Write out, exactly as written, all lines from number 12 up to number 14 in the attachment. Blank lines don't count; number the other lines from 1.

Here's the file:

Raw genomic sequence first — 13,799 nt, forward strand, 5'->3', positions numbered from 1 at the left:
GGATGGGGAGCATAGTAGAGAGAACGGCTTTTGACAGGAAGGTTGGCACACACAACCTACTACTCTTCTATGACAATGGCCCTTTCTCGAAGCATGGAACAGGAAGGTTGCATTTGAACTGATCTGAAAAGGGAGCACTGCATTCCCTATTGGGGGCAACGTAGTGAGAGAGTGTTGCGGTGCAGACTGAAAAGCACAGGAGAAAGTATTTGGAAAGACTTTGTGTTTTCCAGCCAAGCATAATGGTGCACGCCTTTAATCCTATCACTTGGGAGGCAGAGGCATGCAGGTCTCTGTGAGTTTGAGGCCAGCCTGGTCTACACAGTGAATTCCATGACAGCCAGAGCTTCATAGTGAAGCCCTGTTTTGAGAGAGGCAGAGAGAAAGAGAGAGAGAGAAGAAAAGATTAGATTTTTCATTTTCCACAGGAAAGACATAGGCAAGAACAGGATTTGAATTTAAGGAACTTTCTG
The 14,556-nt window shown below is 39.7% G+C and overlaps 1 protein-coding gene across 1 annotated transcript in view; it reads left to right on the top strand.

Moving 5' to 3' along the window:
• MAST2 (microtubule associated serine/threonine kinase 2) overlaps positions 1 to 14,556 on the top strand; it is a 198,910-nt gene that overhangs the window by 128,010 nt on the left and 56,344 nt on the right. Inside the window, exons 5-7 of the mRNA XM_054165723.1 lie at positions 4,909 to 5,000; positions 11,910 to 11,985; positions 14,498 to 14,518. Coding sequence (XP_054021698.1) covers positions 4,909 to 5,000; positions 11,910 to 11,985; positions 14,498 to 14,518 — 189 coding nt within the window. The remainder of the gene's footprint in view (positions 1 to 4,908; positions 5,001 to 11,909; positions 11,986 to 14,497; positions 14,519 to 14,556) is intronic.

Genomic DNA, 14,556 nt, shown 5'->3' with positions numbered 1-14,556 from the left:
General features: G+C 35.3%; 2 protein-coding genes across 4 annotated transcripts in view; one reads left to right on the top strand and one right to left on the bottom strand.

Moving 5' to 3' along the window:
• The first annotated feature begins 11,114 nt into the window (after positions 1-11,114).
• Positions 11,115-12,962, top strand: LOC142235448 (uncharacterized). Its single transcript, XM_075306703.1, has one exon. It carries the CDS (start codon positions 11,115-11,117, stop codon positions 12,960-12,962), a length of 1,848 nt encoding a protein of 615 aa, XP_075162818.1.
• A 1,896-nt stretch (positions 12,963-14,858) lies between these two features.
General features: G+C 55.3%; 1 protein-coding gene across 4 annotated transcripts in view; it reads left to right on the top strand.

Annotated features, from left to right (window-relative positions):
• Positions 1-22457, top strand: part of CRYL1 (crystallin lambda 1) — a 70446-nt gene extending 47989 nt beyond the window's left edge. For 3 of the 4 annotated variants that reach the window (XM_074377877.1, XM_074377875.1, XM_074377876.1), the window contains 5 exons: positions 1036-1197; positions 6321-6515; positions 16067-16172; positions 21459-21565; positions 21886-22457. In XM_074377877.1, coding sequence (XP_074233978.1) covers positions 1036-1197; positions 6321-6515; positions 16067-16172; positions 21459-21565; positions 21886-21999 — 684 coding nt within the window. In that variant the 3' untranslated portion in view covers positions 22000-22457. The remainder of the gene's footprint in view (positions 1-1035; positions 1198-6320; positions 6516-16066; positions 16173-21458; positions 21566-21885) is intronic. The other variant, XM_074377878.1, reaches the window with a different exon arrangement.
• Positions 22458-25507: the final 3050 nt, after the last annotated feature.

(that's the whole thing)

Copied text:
General features: G+C 55.3%; 1 protein-coding gene across 4 annotated transcripts in view; it reads left to right on the top strand.

Annotated features, from left to right (window-relative positions):
• Positions 1-22457, top strand: part of CRYL1 (crystallin lambda 1) — a 70446-nt gene extending 47989 nt beyond the window's left edge. For 3 of the 4 annotated variants that reach the window (XM_074377877.1, XM_074377875.1, XM_074377876.1), the window contains 5 exons: positions 1036-1197; positions 6321-6515; positions 16067-16172; positions 21459-21565; positions 21886-22457. In XM_074377877.1, coding sequence (XP_074233978.1) covers positions 1036-1197; positions 6321-6515; positions 16067-16172; positions 21459-21565; positions 21886-21999 — 684 coding nt within the window. In that variant the 3' untranslated portion in view covers positions 22000-22457. The remainder of the gene's footprint in view (positions 1-1035; positions 1198-6320; positions 6516-16066; positions 16173-21458; positions 21566-21885) is intronic. The other variant, XM_074377878.1, reaches the window with a different exon arrangement.